Noûs 38 (2):326-50 (2004)

Authors
David K. Chan
University of Alabama, Birmingham
Abstract
An extrinsic desire is defined as a desire for something, not for its own sake, but for its supposed propensity to secure something else that one desires. I argue that the notion of ‘extrinsic desire’ is theoretically redundant. I begin by defining desire as a propositional attitude with a desirability characterization. The roles of desire and intention in practical reasoning are distinguished. I show that extrinsic desire does not have its own motivational role. I also show that extrinsic desire is not needed for other roles besides motivation to carry out the means, and is not generated by reason. Finally, I argue that an account of extrinsic motivation in terms of intention is preferable to an account in terms of extrinsic desire. Because of the fundamental differences between extrinsic desire and intrinsic desire, it is more advantageous to distinguish between them as different kinds of mental states: intention and desire.
Keywords Extrinsic desire  Intrinsic desire  Intention  Motivation  Propositional attitude  Reason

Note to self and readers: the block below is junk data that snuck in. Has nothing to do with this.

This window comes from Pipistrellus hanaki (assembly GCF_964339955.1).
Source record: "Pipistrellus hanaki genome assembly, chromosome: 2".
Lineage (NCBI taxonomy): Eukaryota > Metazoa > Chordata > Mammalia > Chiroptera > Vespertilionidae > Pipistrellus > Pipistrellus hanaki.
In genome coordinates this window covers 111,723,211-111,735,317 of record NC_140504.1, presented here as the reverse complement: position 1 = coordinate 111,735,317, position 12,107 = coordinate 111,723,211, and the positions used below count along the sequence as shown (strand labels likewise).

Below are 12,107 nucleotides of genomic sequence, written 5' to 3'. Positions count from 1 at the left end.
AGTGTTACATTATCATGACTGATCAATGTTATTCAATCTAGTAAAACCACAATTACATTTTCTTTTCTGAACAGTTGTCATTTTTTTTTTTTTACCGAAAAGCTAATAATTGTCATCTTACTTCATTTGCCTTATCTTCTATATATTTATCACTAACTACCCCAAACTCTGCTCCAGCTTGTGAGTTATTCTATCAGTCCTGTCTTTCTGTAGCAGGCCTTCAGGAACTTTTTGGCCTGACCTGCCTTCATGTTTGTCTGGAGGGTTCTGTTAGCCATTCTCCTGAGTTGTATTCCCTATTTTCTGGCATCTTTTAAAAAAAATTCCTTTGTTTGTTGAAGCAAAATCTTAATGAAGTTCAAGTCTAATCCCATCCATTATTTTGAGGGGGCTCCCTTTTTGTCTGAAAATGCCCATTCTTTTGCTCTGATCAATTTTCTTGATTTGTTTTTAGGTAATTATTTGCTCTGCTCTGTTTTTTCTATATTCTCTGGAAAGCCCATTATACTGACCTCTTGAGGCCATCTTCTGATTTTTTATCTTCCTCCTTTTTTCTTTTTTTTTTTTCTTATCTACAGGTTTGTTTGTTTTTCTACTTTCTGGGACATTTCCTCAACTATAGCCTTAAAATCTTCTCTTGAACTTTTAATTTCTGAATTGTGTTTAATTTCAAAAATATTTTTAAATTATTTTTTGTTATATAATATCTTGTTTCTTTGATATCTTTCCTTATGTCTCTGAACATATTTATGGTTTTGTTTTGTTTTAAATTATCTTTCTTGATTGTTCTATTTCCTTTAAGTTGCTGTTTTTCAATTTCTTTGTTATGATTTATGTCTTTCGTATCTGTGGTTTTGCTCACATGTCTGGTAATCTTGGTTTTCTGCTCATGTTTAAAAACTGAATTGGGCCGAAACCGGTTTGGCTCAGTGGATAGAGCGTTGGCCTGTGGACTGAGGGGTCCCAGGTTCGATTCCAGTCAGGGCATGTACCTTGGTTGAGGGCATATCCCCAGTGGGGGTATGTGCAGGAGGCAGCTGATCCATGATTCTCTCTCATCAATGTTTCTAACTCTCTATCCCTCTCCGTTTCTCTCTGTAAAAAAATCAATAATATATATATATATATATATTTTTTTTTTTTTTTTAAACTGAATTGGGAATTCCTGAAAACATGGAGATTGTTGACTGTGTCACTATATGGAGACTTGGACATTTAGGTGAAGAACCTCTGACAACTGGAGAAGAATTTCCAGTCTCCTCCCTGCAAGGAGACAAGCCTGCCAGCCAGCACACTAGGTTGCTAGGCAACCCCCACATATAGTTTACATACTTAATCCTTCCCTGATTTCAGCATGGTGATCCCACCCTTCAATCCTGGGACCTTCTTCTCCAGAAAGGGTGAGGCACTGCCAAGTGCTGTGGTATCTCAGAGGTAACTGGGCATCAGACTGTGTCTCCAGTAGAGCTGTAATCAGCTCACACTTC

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DOI 10.1111/j.1468-0068.2004.00472.x
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Desires.Kris McDaniel & Ben Bradley - 2008 - Mind 117 (466):267-302.
Desire.Timothy Schroeder - 2009 - Stanford Encyclopedia of Philosophy 1 (6):631-639.
Responding to Normativity.Stephen Finlay - 2007 - In Russ Shafer-Landau (ed.), Oxford Studies in Metaethics, Volume 2. Clarendon Press. pp. 220--39.
How Verbal Reports of Desire May Mislead.Alex Gregory - 2017 - Thought: A Journal of Philosophy 6 (4):241-249.
The Irreducibility of Pleasure to Desire.Olivier Massin - 2008 - Swiss Philosophical Preprints.

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